Saturday, April 22, 2006

BNP heading for poll breakthrough?

UK: BNP wouldn't be an issue if the main parties were not stuck on being politically correct and ignoring the majority of people.

The far-right British National Party could be heading for an electoral breakthrough in next month's local elections, according to a new opinion poll. Among people intending to turn out to vote in the party's key target area of Barking and Dagenham, some 45.5% of those questioned for the Sunday Mirror said they would cast their ballot for the BNP. The poll put the BNP ahead of Labour, on 36.3%, the Tories (12.7%) and the Liberal Democrats (4.5%) in the east London borough. If the survey result is reflected in voting on May 4, it could see many of the 13 candidates fielded by the BNP winning seats on the council and would probably make the party the official opposition to Labour. The survey comes a week after Barking's Labour MP Margaret Hodge warned that eight out of 10 voters she spoke to were tempted to switch to the BNP because of local concerns over housing and immigration. And it comes ahead of a report from the Joseph Rowntree Charitable Trust expected to suggest that up to one in four voters across Britain would be willing to consider voting BNP.
Yougov pollster spells it out.
However, could the present surge in BNP support prove to be more lasting? According to YouGov's latest survey for the Daily Telegraph BNP support now stands at 7 per cent. Almost one elector in four says they have seriously considered voting BNP in the past or would do so now. Part of this surge is a response to last week's publicity about the BNP. But YouGov polls suggest there is a fundamental range of concerns that the BNP is able to tap. It is not, in the main, crude racism. The proportion of Britons offended by the notion of Asian newsagents and black footballers is no more than 5 per cent. There is, though, a deeper set of cultural fears. Of all the BNP's messages, the one that has the greatest resonance is that Britain these days 'almost seems like a foreign country'. This is caused by a combination of insecurity, nostalgia for an idealised past, the collapse of traditional class and party allegiances, and immigration of all types (a generalised fear of outsiders rather than an objection to skin colour). When the tinder of local social problems, such as housing, is added and the BNP lights the match, we should not be surprised when fire erupts. Until the conditions and sentiments that feed their bursts of popularity are tackled, BNP popularity will always be liable to revive.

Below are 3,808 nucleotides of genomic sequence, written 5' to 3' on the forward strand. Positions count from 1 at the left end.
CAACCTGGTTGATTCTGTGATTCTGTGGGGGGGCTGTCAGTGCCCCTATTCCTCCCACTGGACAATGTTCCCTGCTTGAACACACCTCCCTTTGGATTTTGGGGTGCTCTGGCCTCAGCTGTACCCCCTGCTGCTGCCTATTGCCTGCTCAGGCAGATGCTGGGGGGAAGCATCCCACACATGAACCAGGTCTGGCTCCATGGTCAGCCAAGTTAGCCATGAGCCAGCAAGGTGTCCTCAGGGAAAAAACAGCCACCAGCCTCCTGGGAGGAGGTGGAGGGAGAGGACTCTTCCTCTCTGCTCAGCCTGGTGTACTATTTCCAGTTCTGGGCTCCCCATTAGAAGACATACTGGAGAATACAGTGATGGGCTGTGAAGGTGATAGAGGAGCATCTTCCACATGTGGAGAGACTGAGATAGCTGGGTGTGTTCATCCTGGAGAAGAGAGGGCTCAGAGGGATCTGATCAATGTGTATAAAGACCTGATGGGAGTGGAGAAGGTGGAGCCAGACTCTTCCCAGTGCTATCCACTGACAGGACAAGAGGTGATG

A Tory MP blames political correctness and gets blasted for it.
A Tory MP has presented David Cameron with the first real test of his pledge to create a more tolerant Conservative party. Philip Davies claimed voters were turning to the BNP because political correctness had left white Britons afraid of being 'sacked or locked up' for expressing their feelings on race. Davies said politicians were failing to debate asylum and immigration enough, prompting voters who felt ignored to turn to the far right. And he cited the suspension of a university lecturer who suggested whites were cleverer than black people, plus the unsuccessful prosecution of BNP leader Nick Griffin for allegedly inciting racial hatred, as incidents that caused voters to reject mainstream politics. Davies, the MP for Shipley, North Yorkshire, said he would 'obviously' like his own party to talk more about the issue, but added that he believed Cameron agreed with him that tough immigration policies were crucial to good race relations. 'People feel nobody is standing up and talking about [asylum and immigration] issues. This whole thing about political correctness is a key driver of that. They feel the only way they've got now to express their opinions is to put a cross in a secret ballot for the BNP,' he told The Observer. 'The fear is if you are white and you say something that may be considered derogatory by somebody about an ethnic minority, you are going to be sacked or locked up.' Labour MPs demanded the Tories disown Davies's views. 'If David Cameron wants to show that his party has genuinely changed, then he needs to take action against the extreme right wing in his own party,' said Martin Salter, the MP for Reading West ....Former Home Secretary David Blunkett said it would have been 'slightly more helpful' to have debated the issue well before next month's local elections. He conceded people were 'confused' about how council housing was allocated, telling The Observer: 'Over the last 20 years, we have moved away from the time-based entitlement for public sector housing to a points-based system or even a bidding system. That has confused people in terms of who is entitled to what.' Blunkett also called on judges to consider the political consequences before making decisions such as overturning restrictions on so-called bogus marriages or ruling that Britain must house jobless people from other countries, including those recently granted asylum. 'Far from giving people rights, it's more likely to give people justification for voting for a party or parties that would take away rights,' he said. The government had not been able to deliver fast enough to please some people, and the BNP offered 'temporary and simple' solutions. But it would be foolish to assume it would do well on 4 May.

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